• Spider-Man 3, the third in the movie tie-in series from the Activision – Treyarch tandem, faced somewhat high expectations when it released. This ‘anticipation’ was due in large part to the promotional hype the game the game received during development as well as the anticipated blockbuster success of it’s movie namesake. Unfortunately, it’s rare to find a movie tie-in game that actually delivers as promised. And even more unfortunate is the fact that Spider-Man 3 suffers from this same phenomenon.

    To it’s credit, Spider-Man 3 features a large, free-roaming environment (New York City and it’s sewer and subway systems) and plenty of things to do in the way of it’s main storyline missions, challenges, random crime events, puzzle solving and token collecting – all laid out in sandbox design for the freedom gamers have now come to expect in an open-world experience. Where the game falls short however is it’s lackluster presentation. In reality, Spider-Man 3 feels much more like a beta version of the game than a true finished product. Graphically, the game seems much more last-gen then current-gen. Combine this with several bugs that are floating around in the programming and one can’t help but wonder if the title was really ready to go to market or could it have benefited from some more testing time with the developers.

    Spider-Man 3

    That being said, there are some bright spots in the game, including the how easy it is to just ‘pick up and play’. The controller layout is well designed which makes tasks like webslinging around the city fun and easy. Scaling buildings in the game’s virtual New York is another simple feat. Simply press the “B” button when Spidey is in contact with a structure’s surface –whether on the ground or well above it – and he will immediately take hold. Hand to hand combat controls are focused onto the “X” and “Y” buttons while web-combat is controlled with “B”. Combine these button presses with “RB” and the result is a Super Attack. When playing as Black-Suited Spider-Man, “RB” assumes the role of Rage Modifier, allowing Spider-Man to unleash a powerful array of devastating attacks on his foe. Holding down “LB” activates Spider Reflexes, slowing the action ‘Matrix’ style, allowing for Spidey to dodge incoming attacks and execute un-blockable counter moves.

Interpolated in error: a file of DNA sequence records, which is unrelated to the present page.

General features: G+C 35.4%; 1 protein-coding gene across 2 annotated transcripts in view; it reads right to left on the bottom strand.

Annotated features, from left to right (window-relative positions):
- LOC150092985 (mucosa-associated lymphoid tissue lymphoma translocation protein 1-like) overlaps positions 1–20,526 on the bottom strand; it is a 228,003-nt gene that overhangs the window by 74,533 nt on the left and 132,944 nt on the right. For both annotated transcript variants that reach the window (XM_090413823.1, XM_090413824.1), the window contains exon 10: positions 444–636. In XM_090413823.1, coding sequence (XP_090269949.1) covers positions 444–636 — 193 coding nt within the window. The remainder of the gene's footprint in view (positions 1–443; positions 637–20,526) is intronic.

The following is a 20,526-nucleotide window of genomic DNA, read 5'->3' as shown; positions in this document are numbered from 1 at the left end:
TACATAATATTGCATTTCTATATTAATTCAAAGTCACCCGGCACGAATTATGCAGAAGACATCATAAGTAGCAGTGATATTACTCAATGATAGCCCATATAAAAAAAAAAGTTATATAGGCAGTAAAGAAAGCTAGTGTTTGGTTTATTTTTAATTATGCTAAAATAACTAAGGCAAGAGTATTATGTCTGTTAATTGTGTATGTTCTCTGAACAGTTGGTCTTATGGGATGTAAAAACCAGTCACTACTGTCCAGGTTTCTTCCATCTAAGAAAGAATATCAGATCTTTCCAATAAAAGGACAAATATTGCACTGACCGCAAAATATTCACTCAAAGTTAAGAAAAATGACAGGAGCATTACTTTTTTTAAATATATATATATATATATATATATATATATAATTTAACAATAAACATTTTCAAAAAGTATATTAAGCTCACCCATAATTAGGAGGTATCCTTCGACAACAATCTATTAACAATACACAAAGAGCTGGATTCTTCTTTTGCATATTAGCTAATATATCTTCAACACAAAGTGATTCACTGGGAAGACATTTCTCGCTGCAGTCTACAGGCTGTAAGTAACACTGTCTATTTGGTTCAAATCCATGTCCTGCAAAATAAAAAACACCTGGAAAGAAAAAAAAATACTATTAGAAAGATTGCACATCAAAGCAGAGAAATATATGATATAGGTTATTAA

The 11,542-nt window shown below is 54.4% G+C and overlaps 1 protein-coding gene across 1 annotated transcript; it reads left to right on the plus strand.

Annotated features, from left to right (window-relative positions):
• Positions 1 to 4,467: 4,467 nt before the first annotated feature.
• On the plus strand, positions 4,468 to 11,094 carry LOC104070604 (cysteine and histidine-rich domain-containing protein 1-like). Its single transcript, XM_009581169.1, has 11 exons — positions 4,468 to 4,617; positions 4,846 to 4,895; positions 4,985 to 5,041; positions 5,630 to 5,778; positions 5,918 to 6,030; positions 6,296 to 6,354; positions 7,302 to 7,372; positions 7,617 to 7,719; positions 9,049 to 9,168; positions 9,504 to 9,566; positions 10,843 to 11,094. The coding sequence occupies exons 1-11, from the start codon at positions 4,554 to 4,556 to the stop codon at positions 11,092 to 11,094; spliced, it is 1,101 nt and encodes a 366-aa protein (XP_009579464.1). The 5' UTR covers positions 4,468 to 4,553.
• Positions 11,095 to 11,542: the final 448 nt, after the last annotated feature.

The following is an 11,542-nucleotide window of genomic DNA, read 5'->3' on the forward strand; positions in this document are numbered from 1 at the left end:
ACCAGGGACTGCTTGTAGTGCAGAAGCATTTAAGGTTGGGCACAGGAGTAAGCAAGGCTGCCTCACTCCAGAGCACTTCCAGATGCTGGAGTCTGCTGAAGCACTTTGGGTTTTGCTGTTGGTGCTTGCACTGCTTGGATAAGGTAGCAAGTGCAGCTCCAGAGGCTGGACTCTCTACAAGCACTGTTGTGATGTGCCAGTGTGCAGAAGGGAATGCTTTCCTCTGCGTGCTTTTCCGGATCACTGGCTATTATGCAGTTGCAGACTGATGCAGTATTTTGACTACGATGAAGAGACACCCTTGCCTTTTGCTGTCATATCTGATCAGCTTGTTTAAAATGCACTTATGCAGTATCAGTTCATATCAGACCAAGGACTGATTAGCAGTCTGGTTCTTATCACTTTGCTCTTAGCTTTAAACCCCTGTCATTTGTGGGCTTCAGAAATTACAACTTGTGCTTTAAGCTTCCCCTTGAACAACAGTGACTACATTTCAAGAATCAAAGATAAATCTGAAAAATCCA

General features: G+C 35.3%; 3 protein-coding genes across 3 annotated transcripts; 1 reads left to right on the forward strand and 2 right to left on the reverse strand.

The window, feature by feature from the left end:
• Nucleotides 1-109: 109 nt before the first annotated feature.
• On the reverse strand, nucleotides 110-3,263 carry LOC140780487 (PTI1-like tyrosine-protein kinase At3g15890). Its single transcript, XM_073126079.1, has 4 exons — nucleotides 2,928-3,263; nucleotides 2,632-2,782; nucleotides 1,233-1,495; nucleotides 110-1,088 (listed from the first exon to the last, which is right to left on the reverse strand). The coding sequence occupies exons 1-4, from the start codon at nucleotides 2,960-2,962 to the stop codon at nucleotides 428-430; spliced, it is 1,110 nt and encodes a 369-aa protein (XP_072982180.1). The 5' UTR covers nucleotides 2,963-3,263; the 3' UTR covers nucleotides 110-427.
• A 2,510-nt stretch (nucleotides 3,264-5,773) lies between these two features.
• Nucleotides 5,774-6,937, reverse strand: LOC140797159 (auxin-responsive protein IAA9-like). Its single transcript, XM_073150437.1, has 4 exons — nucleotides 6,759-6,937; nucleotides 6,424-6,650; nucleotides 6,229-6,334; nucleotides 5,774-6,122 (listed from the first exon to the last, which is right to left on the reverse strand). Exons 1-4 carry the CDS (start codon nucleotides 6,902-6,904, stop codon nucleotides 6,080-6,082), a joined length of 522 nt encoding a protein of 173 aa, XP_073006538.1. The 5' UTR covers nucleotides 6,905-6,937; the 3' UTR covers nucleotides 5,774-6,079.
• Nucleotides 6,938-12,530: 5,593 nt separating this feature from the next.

While engaged in battle, players can use combination-attacks, (a small list of which are available at the start of the game which continues to populate itself as the player progresses) although pure button-mashing will also do the trick. Where combat poses a real challenge though is keeping track of enemies using the game’s camera. This third-person view works well while swinging through the city – due to the wide angle of view afforded by being above the metal and glass landscape – but suffers greatly in the tightly congested streets, forcing players to constantly swing the camera back and forth in order to find the individuals looking to do them harm. This challenge removes the feeling of fluidity in combat sequences leaving players detached from the experience of battle and instead, somewhat frustrated.

    Another area in which Spider-Man 3 does a nice job is in it’s fast-action sequences. These moments, which play out by way of short cut-scenes (think of the original arcade version of Dragon’s Lair), occur at various times throughout the game with Spider-Man quickly zipping around his environment either saving the innocent or engaged in battle with a signature foe. During each segment, a single controller action will appear on screen that must be executed quickly and correctly. Hit each one right and you’ll bear witness to some impressive super-hero action. Miss one and Spidey gets his ass handed to him in very un-hero like fashion.

    As mentioned earlier, Spider-Man 3 has no shortage of things to do. The main storyline missions have players facing off against a variety of foes including Sandman, Lizard, Venom and New Goblin, grabbing photo assignments from The Daily Bugle, combating the three gangs that have taken over the streets of the city and even webslinging with Mary Jane in a collection of Thrill Rides. While crossing the city to reach the next mission, random crime events will occur on the streets below, which players can choose to quell by simply heading in the direction of the trouble. Successfully defeating the ‘bad guys’ reduces the crime rate in that specific city zone and provides a nice health boost for Spidey to boot. However, these sequences are lacking in variety and become somewhat of a bore in just a short period of time. Gamers may find themselves just avoiding them altogether after a while unless they’re in need of health.

    The biggest disappointment with Spider-Man 3 is in the way it settles for “good enough”. What had the potential to be a truly awesome game, instead turned out mediocre. It’s certainly possible that Spider-Man 3 just suffers from a deadline to release in time for the movie since the majority of issues plaguing the game seem as though they could have been corrected given the right amount of time to do so. Although most gamers should find that reaching 100% completion of Spider-Man 3, including the games 43 Achievement, will keep them busy for a while, it comes at a cost of being able to ignore the game’s shortcomings. Of course, Spider-Man 3’s lack of Xbox Live play really doesn’t help much either.

    Score: 5/10

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